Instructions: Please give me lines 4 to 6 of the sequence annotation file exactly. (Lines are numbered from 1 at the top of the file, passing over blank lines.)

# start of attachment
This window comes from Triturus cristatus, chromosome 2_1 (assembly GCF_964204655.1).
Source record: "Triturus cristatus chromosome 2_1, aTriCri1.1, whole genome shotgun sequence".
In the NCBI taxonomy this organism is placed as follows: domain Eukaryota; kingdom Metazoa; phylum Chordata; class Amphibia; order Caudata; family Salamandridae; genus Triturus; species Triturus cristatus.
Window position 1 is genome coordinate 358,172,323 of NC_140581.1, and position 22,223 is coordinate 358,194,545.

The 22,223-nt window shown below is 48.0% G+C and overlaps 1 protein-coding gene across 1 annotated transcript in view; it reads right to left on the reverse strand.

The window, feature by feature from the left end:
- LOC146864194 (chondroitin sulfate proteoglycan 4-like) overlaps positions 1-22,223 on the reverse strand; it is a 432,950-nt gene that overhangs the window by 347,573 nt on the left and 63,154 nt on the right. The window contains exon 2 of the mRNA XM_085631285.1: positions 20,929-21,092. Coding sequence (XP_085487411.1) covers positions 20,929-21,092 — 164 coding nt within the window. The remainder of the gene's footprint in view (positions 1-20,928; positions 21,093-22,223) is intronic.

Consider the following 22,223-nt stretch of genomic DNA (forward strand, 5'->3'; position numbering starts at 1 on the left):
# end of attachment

Window position 1 is genome coordinate 358,172,323 of NC_140581.1, and position 22,223 is coordinate 358,194,545.

The 22,223-nt window shown below is 48.0% G+C and overlaps 1 protein-coding gene across 1 annotated transcript in view; it reads right to left on the reverse strand.

The window, feature by feature from the left end: